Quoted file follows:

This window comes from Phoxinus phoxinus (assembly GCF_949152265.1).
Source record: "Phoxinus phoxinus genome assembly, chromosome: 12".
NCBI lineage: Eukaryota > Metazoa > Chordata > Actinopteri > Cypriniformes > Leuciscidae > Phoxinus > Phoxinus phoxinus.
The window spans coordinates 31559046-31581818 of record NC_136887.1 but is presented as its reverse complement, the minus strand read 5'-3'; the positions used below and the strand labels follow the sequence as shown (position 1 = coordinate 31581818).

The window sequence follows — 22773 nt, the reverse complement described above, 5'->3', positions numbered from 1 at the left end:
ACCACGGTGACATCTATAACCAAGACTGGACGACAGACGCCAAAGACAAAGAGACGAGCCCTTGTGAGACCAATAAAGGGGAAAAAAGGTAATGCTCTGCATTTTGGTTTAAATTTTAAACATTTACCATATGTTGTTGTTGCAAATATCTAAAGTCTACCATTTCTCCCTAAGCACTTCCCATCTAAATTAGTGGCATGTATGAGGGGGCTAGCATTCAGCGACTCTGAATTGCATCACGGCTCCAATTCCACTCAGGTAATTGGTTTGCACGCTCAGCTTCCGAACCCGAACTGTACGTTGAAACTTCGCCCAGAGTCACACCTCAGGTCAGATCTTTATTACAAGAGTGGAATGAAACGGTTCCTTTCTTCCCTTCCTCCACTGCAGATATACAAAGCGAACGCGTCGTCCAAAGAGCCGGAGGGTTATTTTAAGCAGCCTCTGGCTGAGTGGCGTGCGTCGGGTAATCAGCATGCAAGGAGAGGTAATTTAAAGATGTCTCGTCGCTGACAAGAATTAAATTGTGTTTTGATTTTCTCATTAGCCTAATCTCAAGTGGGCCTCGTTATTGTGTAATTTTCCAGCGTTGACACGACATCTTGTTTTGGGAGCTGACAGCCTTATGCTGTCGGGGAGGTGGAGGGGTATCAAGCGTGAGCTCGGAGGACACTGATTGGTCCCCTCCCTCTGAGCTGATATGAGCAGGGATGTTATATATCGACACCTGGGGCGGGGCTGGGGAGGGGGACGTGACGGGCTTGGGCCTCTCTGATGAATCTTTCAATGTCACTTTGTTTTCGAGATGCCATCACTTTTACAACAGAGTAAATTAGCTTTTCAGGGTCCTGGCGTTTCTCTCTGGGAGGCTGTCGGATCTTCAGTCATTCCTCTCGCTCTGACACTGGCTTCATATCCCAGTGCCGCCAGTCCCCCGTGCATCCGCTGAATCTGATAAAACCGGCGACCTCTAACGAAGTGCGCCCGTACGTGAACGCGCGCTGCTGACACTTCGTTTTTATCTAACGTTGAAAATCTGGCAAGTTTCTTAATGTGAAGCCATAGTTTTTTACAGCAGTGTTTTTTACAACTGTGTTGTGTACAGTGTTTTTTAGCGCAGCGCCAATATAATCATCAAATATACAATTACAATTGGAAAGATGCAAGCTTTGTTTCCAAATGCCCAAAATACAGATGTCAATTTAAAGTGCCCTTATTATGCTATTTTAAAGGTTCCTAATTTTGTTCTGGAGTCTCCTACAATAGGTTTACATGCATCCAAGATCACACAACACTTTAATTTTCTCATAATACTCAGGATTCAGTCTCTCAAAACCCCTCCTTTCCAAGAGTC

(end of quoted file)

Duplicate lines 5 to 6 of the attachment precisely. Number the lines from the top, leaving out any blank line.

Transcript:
The window sequence follows — 22773 nt, the reverse complement described above, 5'->3', positions numbered from 1 at the left end:
ACCACGGTGACATCTATAACCAAGACTGGACGACAGACGCCAAAGACAAAGAGACGAGCCCTTGTGAGACCAATAAAGGGGAAAAAAGGTAATGCTCTGCATTTTGGTTTAAATTTTAAACATTTACCATATGTTGTTGTTGCAAATATCTAAAGTCTACCATTTCTCCCTAAGCACTTCCCATCTAAATTAGTGGCATGTATGAGGGGGCTAGCATTCAGCGACTCTGAATTGCATCACGGCTCCAATTCCACTCAGGTAATTGGTTTGCACGCTCAGCTTCCGAACCCGAACTGTACGTTGAAACTTCGCCCAGAGTCACACCTCAGGTCAGATCTTTATTACAAGAGTGGAATGAAACGGTTCCTTTCTTCCCTTCCTCCACTGCAGATATACAAAGCGAACGCGTCGTCCAAAGAGCCGGAGGGTTATTTTAAGCAGCCTCTGGCTGAGTGGCGTGCGTCGGGTAATCAGCATGCAAGGAGAGGTAATTTAAAGATGTCTCGTCGCTGACAAGAATTAAATTGTGTTTTGATTTTCTCATTAGCCTAATCTCAAGTGGGCCTCGTTATTGTGTAATTTTCCAGCGTTGACACGACATCTTGTTTTGGGAGCTGACAGCCTTATGCTGTCGGGGAGGTGGAGGGGTATCAAGCGTGAGCTCGGAGGACACTGATTGGTCCCCTCCCTCTGAGCTGATATGAGCAGGGATGTTATATATCGACACCTGGGGCGGGGCTGGGGAGGGGGACGTGACGGGCTTGGGCCTCTCTGATGAATCTTTCAATGTCACTTTGTTTTCGAGATGCCATCACTTTTACAACAGAGTAAATTAGCTTTTCAGGGTCCTGGCGTTTCTCTCTGGGAGGCTGTCGGATCTTCAGTCATTCCTCTCGCTCTGACACTGGCTTCATATCCCAGTGCCGCCAGTCCCCCGTGCATCCGCTGAATCTGATAAAACCGGCGACCTCTAACGAAGTGCGCCCGTACGTGAACGCGCGCTGCTGACACTTCGTTTTTATCTAACGTTGAAAATCTGGCAAGTTTCTTAATGTGAAGCCATAGTTTTTTACAGCAGTGTTTTTTACAACTGTGTTGTGTACAGTGTTTTTTAGCGCAGCGCCAATATAATCATCAAATATACAATTACAATTGGAAAGATGCAAGCTTTGTTTCCAAATGCCCAAAATACAGATGTCAATTTAAAGTGCCCTTATTATGCTATTTTAAAGGTTCCTAATTTTGTTCTGGAGTCTCCTACAATAGGTTTACATGCATCCAAGATCACACAACACTTTAATTTTCTCATAATACTCAGGATTCAGTCTCTCAAAACCCCTCCTTTCCAAGAGTC